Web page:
“What they’re doing here, very quietly, is very exciting,” Spicer said.
The initiative will be managed through WSU’s development unit and is endorsed by the Ernie Harwell Estate and Ernie Harwell Foundation, according to Weiss. All contributions will be used exclusively for the project, he said.
“We want there to be some uniqueness with our stadium. We want it to feel special,” said Fournier, who in 13 years as WSU AD has secured nearly $10.6 million in revenue, excluding an additional $1.37 in deferred gifts, according to the WSU athletics website. “So, to me, with the history of baseball in this city and with the history Mr. Harwell has with the city, this only made sense.
“Mr. Harwell is all that’s great about baseball, and we at (Wayne State University) want to showcase that.”
“I’m always pleased to hear people talk about my wonderful husband,” said Lula Harwell during the June 6 press conference. “I miss him so.”
Phase I of the project, which includes the main facility in the likeness of the Ebbets Field façade and grandstand, will cost about $550,000, Fournier said, adding he hopes to break ground on the project in spring 2014. Phase II — team clubhouse and foyer — will cost about $1 million, the WSU AD said.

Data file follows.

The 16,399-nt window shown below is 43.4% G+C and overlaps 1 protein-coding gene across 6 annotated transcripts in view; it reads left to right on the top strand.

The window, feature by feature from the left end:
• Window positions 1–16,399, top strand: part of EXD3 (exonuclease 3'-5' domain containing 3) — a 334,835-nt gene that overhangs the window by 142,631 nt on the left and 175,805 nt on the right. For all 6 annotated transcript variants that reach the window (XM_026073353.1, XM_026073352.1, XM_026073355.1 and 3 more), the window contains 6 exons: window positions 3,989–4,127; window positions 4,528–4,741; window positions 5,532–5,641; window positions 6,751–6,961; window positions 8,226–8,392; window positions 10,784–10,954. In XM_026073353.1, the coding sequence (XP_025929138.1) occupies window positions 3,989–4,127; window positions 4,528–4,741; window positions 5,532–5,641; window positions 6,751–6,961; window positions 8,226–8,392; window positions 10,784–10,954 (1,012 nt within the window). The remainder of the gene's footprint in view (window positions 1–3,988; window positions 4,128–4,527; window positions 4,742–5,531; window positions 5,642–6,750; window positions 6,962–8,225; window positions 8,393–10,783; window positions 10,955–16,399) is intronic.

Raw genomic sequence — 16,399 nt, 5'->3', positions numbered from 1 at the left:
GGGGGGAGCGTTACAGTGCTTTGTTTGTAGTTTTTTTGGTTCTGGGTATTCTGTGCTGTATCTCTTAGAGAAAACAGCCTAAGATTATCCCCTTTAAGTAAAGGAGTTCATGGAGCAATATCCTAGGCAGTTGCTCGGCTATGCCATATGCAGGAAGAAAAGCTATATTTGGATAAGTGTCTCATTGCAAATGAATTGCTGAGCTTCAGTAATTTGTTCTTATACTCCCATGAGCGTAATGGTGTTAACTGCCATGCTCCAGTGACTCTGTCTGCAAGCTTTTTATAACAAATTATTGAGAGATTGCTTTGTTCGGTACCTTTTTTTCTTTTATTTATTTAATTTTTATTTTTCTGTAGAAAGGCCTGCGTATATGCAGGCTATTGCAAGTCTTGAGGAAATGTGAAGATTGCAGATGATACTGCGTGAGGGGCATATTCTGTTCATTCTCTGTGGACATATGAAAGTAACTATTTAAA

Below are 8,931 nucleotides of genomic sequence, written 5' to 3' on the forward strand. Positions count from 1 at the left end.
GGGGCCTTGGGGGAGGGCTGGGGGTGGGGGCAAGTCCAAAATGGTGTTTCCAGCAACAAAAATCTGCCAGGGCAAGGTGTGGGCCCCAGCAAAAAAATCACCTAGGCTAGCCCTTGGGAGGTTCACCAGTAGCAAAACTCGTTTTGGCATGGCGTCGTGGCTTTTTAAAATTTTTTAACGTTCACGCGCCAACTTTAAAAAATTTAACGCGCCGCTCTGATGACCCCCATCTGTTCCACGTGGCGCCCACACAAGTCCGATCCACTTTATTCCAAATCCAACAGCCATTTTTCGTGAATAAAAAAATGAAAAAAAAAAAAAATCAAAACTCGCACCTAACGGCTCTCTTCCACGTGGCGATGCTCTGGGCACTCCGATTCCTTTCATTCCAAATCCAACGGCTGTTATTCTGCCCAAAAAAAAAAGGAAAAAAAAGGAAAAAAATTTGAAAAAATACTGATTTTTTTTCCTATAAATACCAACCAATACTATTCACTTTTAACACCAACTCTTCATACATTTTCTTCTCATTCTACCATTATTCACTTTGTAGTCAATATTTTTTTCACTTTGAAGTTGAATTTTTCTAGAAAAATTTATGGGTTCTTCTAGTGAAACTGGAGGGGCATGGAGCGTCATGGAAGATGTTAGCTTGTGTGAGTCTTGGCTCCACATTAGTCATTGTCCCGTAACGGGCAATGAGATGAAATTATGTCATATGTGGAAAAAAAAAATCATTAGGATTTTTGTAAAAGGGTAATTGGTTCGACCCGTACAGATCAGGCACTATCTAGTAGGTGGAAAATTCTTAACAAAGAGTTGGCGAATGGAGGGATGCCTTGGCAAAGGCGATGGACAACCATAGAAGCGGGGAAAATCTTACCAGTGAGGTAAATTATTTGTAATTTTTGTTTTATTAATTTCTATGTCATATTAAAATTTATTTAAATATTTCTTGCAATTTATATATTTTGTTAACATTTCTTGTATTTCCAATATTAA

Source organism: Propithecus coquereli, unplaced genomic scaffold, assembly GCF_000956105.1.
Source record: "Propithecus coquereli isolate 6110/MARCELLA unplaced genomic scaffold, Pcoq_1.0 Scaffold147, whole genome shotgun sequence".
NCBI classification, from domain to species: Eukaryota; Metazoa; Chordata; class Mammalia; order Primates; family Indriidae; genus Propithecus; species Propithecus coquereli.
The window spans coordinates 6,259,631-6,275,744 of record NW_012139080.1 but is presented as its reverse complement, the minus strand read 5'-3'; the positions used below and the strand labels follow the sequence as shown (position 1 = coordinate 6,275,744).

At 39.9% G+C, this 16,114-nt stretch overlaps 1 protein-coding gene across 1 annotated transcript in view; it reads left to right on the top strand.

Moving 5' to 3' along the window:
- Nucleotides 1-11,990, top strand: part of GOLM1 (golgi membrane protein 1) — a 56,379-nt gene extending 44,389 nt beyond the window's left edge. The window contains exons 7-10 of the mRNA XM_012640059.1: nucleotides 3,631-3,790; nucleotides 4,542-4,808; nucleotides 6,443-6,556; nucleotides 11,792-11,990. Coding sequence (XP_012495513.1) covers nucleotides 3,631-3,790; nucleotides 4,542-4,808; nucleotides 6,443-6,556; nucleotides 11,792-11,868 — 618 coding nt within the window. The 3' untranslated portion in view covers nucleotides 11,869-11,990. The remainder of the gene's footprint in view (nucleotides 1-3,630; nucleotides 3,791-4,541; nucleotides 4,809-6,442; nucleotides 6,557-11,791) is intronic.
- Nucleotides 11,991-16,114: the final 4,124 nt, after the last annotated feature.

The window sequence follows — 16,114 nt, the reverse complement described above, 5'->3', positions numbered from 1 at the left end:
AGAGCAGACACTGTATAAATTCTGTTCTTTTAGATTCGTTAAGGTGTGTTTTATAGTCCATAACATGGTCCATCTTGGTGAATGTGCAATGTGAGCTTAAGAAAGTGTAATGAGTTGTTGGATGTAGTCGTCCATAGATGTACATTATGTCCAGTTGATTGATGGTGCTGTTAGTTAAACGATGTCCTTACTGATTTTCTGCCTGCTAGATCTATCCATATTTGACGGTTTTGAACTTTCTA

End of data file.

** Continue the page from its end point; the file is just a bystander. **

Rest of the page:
The school and Harwell-related groups have already raised about $250,000, Fournier said.
“We’re hoping to get things rolling next spring,” said Fournier, who in his time at Wayne State has overseen improvements made to the school’s football, softball, track and field, and basketball facilities.
“Hopefully, if everything goes according to plan and we get started next spring, that will entice more people to contribute for the second phase, once they see what we’ve already got accomplished.”
Warriors baseball coach Ryan Kelley said he’s excited about the prospects of the improvements. He said he has been involved in fundraising efforts, hosting potential donors on tours and participating in discussions about the project.
The WSU baseball coach added the new facilities will feature ample opportunity for visitors to learn about Ernie Harwell, who called Tigers games on the radio and television for two stints over a 42-year period.